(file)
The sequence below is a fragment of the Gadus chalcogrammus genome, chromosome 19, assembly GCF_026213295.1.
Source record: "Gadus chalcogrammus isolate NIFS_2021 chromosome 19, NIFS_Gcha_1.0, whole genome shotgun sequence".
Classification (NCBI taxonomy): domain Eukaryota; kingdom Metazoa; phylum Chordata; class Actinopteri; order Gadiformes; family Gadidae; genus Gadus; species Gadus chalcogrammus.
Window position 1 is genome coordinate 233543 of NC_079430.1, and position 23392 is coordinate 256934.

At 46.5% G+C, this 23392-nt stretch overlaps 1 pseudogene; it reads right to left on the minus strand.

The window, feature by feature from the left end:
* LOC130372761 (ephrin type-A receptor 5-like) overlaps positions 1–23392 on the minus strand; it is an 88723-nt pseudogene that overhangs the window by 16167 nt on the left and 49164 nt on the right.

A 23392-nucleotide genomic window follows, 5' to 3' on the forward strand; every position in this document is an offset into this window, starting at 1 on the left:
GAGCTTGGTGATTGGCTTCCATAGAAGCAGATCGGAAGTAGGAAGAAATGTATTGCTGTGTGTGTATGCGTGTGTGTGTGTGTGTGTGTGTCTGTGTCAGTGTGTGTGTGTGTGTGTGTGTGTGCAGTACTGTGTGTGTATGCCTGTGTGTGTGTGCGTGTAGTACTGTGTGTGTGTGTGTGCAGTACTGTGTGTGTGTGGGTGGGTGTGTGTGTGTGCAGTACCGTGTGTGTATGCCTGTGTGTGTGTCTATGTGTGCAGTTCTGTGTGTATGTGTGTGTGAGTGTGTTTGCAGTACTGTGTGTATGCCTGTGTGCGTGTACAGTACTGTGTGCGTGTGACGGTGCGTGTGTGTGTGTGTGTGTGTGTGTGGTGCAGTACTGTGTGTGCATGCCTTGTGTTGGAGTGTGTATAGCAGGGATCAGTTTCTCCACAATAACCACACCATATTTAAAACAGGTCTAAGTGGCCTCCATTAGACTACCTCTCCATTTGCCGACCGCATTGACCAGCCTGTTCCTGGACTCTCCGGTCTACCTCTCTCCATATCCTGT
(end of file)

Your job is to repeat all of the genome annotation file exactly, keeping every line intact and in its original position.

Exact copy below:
The sequence below is a fragment of the Gadus chalcogrammus genome, chromosome 19, assembly GCF_026213295.1.
Source record: "Gadus chalcogrammus isolate NIFS_2021 chromosome 19, NIFS_Gcha_1.0, whole genome shotgun sequence".
Classification (NCBI taxonomy): domain Eukaryota; kingdom Metazoa; phylum Chordata; class Actinopteri; order Gadiformes; family Gadidae; genus Gadus; species Gadus chalcogrammus.
Window position 1 is genome coordinate 233543 of NC_079430.1, and position 23392 is coordinate 256934.

At 46.5% G+C, this 23392-nt stretch overlaps 1 pseudogene; it reads right to left on the minus strand.

The window, feature by feature from the left end:
* LOC130372761 (ephrin type-A receptor 5-like) overlaps positions 1–23392 on the minus strand; it is an 88723-nt pseudogene that overhangs the window by 16167 nt on the left and 49164 nt on the right.

A 23392-nucleotide genomic window follows, 5' to 3' on the forward strand; every position in this document is an offset into this window, starting at 1 on the left:
GAGCTTGGTGATTGGCTTCCATAGAAGCAGATCGGAAGTAGGAAGAAATGTATTGCTGTGTGTGTATGCGTGTGTGTGTGTGTGTGTGTGTCTGTGTCAGTGTGTGTGTGTGTGTGTGTGTGTGCAGTACTGTGTGTGTATGCCTGTGTGTGTGTGCGTGTAGTACTGTGTGTGTGTGTGTGCAGTACTGTGTGTGTGTGGGTGGGTGTGTGTGTGTGCAGTACCGTGTGTGTATGCCTGTGTGTGTGTCTATGTGTGCAGTTCTGTGTGTATGTGTGTGTGAGTGTGTTTGCAGTACTGTGTGTATGCCTGTGTGCGTGTACAGTACTGTGTGCGTGTGACGGTGCGTGTGTGTGTGTGTGTGTGTGTGTGGTGCAGTACTGTGTGTGCATGCCTTGTGTTGGAGTGTGTATAGCAGGGATCAGTTTCTCCACAATAACCACACCATATTTAAAACAGGTCTAAGTGGCCTCCATTAGACTACCTCTCCATTTGCCGACCGCATTGACCAGCCTGTTCCTGGACTCTCCGGTCTACCTCTCTCCATATCCTGT